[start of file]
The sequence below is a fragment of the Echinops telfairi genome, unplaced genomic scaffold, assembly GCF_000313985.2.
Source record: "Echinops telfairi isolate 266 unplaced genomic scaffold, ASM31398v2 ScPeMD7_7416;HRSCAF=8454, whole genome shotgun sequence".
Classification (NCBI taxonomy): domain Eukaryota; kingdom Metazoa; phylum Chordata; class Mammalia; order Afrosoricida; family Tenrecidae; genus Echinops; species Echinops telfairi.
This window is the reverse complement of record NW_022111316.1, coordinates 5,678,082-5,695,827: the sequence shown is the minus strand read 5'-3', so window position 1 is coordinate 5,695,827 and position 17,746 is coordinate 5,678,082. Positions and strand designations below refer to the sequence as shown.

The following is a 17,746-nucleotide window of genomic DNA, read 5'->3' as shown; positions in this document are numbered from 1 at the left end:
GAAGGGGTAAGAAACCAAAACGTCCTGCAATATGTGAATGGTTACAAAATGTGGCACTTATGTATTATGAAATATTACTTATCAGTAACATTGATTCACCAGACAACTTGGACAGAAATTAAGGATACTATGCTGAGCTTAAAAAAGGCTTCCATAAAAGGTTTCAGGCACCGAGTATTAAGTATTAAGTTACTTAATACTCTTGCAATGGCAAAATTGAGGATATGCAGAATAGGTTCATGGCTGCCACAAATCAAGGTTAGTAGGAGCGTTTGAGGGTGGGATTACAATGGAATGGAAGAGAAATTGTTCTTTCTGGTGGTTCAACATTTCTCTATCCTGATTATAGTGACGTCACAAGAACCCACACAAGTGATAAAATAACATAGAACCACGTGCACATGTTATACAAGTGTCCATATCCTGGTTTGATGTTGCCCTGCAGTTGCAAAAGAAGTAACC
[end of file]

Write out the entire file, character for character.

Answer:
The sequence below is a fragment of the Echinops telfairi genome, unplaced genomic scaffold, assembly GCF_000313985.2.
Source record: "Echinops telfairi isolate 266 unplaced genomic scaffold, ASM31398v2 ScPeMD7_7416;HRSCAF=8454, whole genome shotgun sequence".
Classification (NCBI taxonomy): domain Eukaryota; kingdom Metazoa; phylum Chordata; class Mammalia; order Afrosoricida; family Tenrecidae; genus Echinops; species Echinops telfairi.
This window is the reverse complement of record NW_022111316.1, coordinates 5,678,082-5,695,827: the sequence shown is the minus strand read 5'-3', so window position 1 is coordinate 5,695,827 and position 17,746 is coordinate 5,678,082. Positions and strand designations below refer to the sequence as shown.

The following is a 17,746-nucleotide window of genomic DNA, read 5'->3' as shown; positions in this document are numbered from 1 at the left end:
GAAGGGGTAAGAAACCAAAACGTCCTGCAATATGTGAATGGTTACAAAATGTGGCACTTATGTATTATGAAATATTACTTATCAGTAACATTGATTCACCAGACAACTTGGACAGAAATTAAGGATACTATGCTGAGCTTAAAAAAGGCTTCCATAAAAGGTTTCAGGCACCGAGTATTAAGTATTAAGTTACTTAATACTCTTGCAATGGCAAAATTGAGGATATGCAGAATAGGTTCATGGCTGCCACAAATCAAGGTTAGTAGGAGCGTTTGAGGGTGGGATTACAATGGAATGGAAGAGAAATTGTTCTTTCTGGTGGTTCAACATTTCTCTATCCTGATTATAGTGACGTCACAAGAACCCACACAAGTGATAAAATAACATAGAACCACGTGCACATGTTATACAAGTGTCCATATCCTGGTTTGATGTTGCCCTGCAGTTGCAAAAGAAGTAACC